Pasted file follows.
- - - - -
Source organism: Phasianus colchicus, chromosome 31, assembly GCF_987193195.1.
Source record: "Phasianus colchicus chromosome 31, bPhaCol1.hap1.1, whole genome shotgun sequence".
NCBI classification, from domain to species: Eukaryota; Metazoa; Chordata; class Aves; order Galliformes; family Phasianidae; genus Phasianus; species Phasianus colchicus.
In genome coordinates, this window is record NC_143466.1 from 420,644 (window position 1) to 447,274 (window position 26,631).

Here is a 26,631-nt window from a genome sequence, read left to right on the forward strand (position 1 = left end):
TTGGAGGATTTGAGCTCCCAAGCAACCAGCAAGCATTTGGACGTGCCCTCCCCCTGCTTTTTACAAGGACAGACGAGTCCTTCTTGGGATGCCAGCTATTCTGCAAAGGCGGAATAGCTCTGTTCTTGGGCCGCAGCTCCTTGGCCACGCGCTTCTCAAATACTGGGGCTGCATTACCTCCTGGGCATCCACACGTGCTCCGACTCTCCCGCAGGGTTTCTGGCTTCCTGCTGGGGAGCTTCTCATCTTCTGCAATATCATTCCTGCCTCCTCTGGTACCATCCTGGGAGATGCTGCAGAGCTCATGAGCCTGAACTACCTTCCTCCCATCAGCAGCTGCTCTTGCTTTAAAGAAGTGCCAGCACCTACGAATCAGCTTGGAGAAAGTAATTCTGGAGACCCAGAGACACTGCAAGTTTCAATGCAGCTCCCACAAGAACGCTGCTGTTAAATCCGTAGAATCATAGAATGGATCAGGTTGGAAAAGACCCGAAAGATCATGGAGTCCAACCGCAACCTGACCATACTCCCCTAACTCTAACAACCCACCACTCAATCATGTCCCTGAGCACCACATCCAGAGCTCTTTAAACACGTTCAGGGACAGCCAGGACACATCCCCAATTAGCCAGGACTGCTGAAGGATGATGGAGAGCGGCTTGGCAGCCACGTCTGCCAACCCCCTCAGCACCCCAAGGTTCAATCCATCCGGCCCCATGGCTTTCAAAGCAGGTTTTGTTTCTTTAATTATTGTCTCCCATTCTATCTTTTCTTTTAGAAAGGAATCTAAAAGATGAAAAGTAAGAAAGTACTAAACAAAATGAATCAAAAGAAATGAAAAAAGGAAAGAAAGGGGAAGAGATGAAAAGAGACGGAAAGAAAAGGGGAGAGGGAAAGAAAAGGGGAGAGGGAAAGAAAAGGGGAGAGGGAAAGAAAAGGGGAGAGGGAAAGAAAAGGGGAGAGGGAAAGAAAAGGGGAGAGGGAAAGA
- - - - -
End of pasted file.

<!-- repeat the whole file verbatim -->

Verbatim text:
Source organism: Phasianus colchicus, chromosome 31, assembly GCF_987193195.1.
Source record: "Phasianus colchicus chromosome 31, bPhaCol1.hap1.1, whole genome shotgun sequence".
NCBI classification, from domain to species: Eukaryota; Metazoa; Chordata; class Aves; order Galliformes; family Phasianidae; genus Phasianus; species Phasianus colchicus.
In genome coordinates, this window is record NC_143466.1 from 420,644 (window position 1) to 447,274 (window position 26,631).

Here is a 26,631-nt window from a genome sequence, read left to right on the forward strand (position 1 = left end):
TTGGAGGATTTGAGCTCCCAAGCAACCAGCAAGCATTTGGACGTGCCCTCCCCCTGCTTTTTACAAGGACAGACGAGTCCTTCTTGGGATGCCAGCTATTCTGCAAAGGCGGAATAGCTCTGTTCTTGGGCCGCAGCTCCTTGGCCACGCGCTTCTCAAATACTGGGGCTGCATTACCTCCTGGGCATCCACACGTGCTCCGACTCTCCCGCAGGGTTTCTGGCTTCCTGCTGGGGAGCTTCTCATCTTCTGCAATATCATTCCTGCCTCCTCTGGTACCATCCTGGGAGATGCTGCAGAGCTCATGAGCCTGAACTACCTTCCTCCCATCAGCAGCTGCTCTTGCTTTAAAGAAGTGCCAGCACCTACGAATCAGCTTGGAGAAAGTAATTCTGGAGACCCAGAGACACTGCAAGTTTCAATGCAGCTCCCACAAGAACGCTGCTGTTAAATCCGTAGAATCATAGAATGGATCAGGTTGGAAAAGACCCGAAAGATCATGGAGTCCAACCGCAACCTGACCATACTCCCCTAACTCTAACAACCCACCACTCAATCATGTCCCTGAGCACCACATCCAGAGCTCTTTAAACACGTTCAGGGACAGCCAGGACACATCCCCAATTAGCCAGGACTGCTGAAGGATGATGGAGAGCGGCTTGGCAGCCACGTCTGCCAACCCCCTCAGCACCCCAAGGTTCAATCCATCCGGCCCCATGGCTTTCAAAGCAGGTTTTGTTTCTTTAATTATTGTCTCCCATTCTATCTTTTCTTTTAGAAAGGAATCTAAAAGATGAAAAGTAAGAAAGTACTAAACAAAATGAATCAAAAGAAATGAAAAAAGGAAAGAAAGGGGAAGAGATGAAAAGAGACGGAAAGAAAAGGGGAGAGGGAAAGAAAAGGGGAGAGGGAAAGAAAAGGGGAGAGGGAAAGAAAAGGGGAGAGGGAAAGAAAAGGGGAGAGGGAAAGAAAAGGGGAGAGGGAAAGA